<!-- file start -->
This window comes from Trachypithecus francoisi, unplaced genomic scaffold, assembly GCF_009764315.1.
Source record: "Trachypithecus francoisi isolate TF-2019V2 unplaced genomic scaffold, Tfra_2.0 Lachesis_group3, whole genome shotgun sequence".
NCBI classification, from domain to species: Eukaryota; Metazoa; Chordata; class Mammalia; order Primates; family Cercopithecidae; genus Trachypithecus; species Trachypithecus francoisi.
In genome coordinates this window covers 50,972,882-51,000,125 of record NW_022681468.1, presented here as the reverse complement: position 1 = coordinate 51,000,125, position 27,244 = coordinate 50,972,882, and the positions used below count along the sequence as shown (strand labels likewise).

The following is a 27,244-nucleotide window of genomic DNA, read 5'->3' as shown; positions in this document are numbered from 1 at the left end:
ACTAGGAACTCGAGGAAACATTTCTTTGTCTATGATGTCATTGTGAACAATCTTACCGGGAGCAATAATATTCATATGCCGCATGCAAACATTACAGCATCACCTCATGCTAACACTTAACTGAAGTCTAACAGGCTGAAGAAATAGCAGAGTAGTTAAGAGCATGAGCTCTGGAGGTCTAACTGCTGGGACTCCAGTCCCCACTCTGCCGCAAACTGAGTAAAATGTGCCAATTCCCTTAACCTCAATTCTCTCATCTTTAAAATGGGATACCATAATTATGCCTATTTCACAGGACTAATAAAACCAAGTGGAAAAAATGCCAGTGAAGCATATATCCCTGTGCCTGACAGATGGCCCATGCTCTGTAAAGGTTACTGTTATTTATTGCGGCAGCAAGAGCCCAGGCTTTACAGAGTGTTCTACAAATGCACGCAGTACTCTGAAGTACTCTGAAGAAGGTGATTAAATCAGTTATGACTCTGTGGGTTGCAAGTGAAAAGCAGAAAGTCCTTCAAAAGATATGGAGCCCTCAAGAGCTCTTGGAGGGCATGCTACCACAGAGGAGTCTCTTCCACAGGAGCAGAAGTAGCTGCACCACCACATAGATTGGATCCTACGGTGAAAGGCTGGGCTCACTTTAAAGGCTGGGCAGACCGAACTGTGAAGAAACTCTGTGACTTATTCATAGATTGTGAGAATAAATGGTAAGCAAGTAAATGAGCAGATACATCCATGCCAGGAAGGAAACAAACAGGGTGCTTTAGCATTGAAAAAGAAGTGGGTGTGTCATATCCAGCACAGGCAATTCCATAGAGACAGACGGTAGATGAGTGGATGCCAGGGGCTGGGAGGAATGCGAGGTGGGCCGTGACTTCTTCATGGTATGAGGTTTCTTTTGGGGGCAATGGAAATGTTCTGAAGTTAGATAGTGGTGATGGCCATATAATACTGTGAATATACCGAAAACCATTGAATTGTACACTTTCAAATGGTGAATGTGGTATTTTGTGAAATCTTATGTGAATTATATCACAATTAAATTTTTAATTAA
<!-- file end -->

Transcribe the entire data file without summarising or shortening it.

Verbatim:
This window comes from Trachypithecus francoisi, unplaced genomic scaffold, assembly GCF_009764315.1.
Source record: "Trachypithecus francoisi isolate TF-2019V2 unplaced genomic scaffold, Tfra_2.0 Lachesis_group3, whole genome shotgun sequence".
NCBI classification, from domain to species: Eukaryota; Metazoa; Chordata; class Mammalia; order Primates; family Cercopithecidae; genus Trachypithecus; species Trachypithecus francoisi.
In genome coordinates this window covers 50,972,882-51,000,125 of record NW_022681468.1, presented here as the reverse complement: position 1 = coordinate 51,000,125, position 27,244 = coordinate 50,972,882, and the positions used below count along the sequence as shown (strand labels likewise).

The following is a 27,244-nucleotide window of genomic DNA, read 5'->3' as shown; positions in this document are numbered from 1 at the left end:
ACTAGGAACTCGAGGAAACATTTCTTTGTCTATGATGTCATTGTGAACAATCTTACCGGGAGCAATAATATTCATATGCCGCATGCAAACATTACAGCATCACCTCATGCTAACACTTAACTGAAGTCTAACAGGCTGAAGAAATAGCAGAGTAGTTAAGAGCATGAGCTCTGGAGGTCTAACTGCTGGGACTCCAGTCCCCACTCTGCCGCAAACTGAGTAAAATGTGCCAATTCCCTTAACCTCAATTCTCTCATCTTTAAAATGGGATACCATAATTATGCCTATTTCACAGGACTAATAAAACCAAGTGGAAAAAATGCCAGTGAAGCATATATCCCTGTGCCTGACAGATGGCCCATGCTCTGTAAAGGTTACTGTTATTTATTGCGGCAGCAAGAGCCCAGGCTTTACAGAGTGTTCTACAAATGCACGCAGTACTCTGAAGTACTCTGAAGAAGGTGATTAAATCAGTTATGACTCTGTGGGTTGCAAGTGAAAAGCAGAAAGTCCTTCAAAAGATATGGAGCCCTCAAGAGCTCTTGGAGGGCATGCTACCACAGAGGAGTCTCTTCCACAGGAGCAGAAGTAGCTGCACCACCACATAGATTGGATCCTACGGTGAAAGGCTGGGCTCACTTTAAAGGCTGGGCAGACCGAACTGTGAAGAAACTCTGTGACTTATTCATAGATTGTGAGAATAAATGGTAAGCAAGTAAATGAGCAGATACATCCATGCCAGGAAGGAAACAAACAGGGTGCTTTAGCATTGAAAAAGAAGTGGGTGTGTCATATCCAGCACAGGCAATTCCATAGAGACAGACGGTAGATGAGTGGATGCCAGGGGCTGGGAGGAATGCGAGGTGGGCCGTGACTTCTTCATGGTATGAGGTTTCTTTTGGGGGCAATGGAAATGTTCTGAAGTTAGATAGTGGTGATGGCCATATAATACTGTGAATATACCGAAAACCATTGAATTGTACACTTTCAAATGGTGAATGTGGTATTTTGTGAAATCTTATGTGAATTATATCACAATTAAATTTTTAATTAA